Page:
Let’s just admit it. We’re all a little anxious right now. These unusual times have strained the mental health of nearly everyone.
Did you know that, even prior to the COVID-19 pandemic, one in five adults across North America experienced a diagnosable mental health disorder each year? Now anxiety and depression are rising even higher in the turbulent wake of COVID-19.
One resource Disability Concerns has created to help churches discuss mental illness is a free, downloadable study series titled “Let’s Talk! Breaking the Silence around Mental Illness in Our Communities of Faith.” This four-part series for small groups was developed to open conversations about the often hidden, silent subject of mental illness.
Sandy W. is one who has benefited from the “Let's Talk” material. She was first introduced to the curriculum by a Baptist pastor who hosted a small faith-based mental health discussion group at his church. She was blessed by it and brought it to her local CRC congregation in Ontario.
She received permission from the leadership team and facilitated a small group. Her group’s passion prompted the Minister to Families to preach a sermon on the topic. The sermon was followed by an excellent conversation period among many in the congregation.
As someone who lives with depression herself, teaching through “Let’s Talk” gave Sandy the opportunity to break the silence surrounding mental illness and to educate others in her church. It also provided her personal encouragement and a feeling of value as a leader in her congregation. The vibrant and caring discussions that have grown from her groups have blessed many—both those whose lives have been touched by mental health challenges and those that have not.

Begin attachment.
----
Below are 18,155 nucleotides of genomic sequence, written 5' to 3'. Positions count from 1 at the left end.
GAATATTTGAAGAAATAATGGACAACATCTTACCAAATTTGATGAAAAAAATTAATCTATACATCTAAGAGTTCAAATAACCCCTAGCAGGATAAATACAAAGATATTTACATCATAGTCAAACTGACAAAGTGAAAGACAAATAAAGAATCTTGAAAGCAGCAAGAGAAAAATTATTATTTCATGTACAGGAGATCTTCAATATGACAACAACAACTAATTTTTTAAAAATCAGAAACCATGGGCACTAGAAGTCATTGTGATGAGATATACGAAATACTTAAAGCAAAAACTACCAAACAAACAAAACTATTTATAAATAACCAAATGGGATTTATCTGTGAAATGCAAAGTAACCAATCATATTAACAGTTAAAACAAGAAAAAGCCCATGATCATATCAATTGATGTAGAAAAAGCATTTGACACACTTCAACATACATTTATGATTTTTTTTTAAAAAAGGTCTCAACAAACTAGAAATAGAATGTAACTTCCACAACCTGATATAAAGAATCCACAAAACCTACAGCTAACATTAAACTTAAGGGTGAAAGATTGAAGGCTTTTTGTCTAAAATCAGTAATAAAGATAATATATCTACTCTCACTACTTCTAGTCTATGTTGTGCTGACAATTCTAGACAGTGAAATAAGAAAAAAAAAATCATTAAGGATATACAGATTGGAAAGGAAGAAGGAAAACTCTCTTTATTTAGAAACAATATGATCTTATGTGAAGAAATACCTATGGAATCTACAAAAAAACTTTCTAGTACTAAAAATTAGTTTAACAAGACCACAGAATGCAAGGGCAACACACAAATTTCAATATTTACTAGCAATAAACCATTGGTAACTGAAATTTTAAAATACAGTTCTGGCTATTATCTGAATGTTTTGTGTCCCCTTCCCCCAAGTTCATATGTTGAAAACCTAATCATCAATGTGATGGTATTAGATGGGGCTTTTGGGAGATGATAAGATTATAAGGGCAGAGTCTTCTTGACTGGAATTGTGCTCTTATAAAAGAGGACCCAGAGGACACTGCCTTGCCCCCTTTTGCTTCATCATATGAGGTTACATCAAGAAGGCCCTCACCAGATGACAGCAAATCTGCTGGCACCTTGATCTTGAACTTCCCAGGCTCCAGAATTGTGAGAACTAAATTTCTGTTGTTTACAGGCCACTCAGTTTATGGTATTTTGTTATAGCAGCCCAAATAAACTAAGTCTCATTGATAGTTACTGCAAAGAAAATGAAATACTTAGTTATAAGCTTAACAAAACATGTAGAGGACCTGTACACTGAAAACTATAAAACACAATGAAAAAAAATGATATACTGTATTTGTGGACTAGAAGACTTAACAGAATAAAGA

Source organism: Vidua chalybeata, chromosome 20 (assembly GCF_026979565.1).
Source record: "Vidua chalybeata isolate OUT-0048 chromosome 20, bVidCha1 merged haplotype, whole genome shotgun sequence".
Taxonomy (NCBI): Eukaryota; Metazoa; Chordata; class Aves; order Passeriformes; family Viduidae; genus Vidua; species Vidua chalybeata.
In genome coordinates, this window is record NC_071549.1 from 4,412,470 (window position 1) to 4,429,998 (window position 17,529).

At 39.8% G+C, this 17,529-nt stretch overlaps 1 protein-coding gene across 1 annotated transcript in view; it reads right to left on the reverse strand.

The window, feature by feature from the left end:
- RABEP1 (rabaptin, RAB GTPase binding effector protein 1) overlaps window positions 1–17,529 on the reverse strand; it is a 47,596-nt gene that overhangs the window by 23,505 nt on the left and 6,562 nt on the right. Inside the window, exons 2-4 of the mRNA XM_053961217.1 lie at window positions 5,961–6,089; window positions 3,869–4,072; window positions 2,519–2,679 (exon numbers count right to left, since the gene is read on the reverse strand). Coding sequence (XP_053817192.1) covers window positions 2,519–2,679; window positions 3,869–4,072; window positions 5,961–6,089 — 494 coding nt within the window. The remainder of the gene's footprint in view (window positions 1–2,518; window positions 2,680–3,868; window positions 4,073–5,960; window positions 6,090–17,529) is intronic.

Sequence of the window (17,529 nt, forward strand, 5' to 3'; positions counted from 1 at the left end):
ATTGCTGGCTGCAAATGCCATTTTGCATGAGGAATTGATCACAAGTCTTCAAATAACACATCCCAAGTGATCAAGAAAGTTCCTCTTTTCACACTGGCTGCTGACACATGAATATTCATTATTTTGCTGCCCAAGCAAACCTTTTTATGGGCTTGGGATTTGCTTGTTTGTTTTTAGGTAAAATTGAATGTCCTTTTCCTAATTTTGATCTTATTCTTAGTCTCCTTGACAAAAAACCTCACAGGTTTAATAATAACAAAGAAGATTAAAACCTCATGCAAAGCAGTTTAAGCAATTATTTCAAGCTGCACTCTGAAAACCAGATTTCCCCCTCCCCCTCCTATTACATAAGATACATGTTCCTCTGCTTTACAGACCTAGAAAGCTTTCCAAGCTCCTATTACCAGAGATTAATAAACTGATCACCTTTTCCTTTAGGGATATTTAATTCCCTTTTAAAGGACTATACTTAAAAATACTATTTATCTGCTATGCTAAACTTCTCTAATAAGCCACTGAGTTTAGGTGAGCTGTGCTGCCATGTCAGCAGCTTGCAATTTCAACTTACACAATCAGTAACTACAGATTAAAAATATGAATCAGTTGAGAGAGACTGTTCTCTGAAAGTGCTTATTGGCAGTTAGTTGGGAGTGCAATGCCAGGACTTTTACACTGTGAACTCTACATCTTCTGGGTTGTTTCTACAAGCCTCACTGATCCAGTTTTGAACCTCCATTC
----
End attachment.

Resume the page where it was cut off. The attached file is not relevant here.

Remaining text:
Sandy continues as an advocate for Disability Concerns and leads small groups using the “Let’s Talk” resources. This past summer she facilitated and walked through the material with others via Zoom conferences at Queensway Baptist Church in Brantford, Ontario.
Disability Concerns has many more tools that can help churches become healthy communities that learn with people who have mental health challenges and physical disabilities. They can open up and help provide opportunities for each member to lead and become a vibrant part of their congregation.
So let’s admit that we may all be a little anxious. But let’s not forget that we are all in the hands of the great physician. And remember Paul’s plea from Philippians 4:6: “Do not be anxious about anything, but in every situation, by prayer and petition, with thanksgiving, present your requests to God.”
Please consider partnering with Disability Concerns by giving an end-of-year gift to support our ongoing efforts. And continue to pray that the Lord will use us as an effective tool in assisting congregations during these unusual times.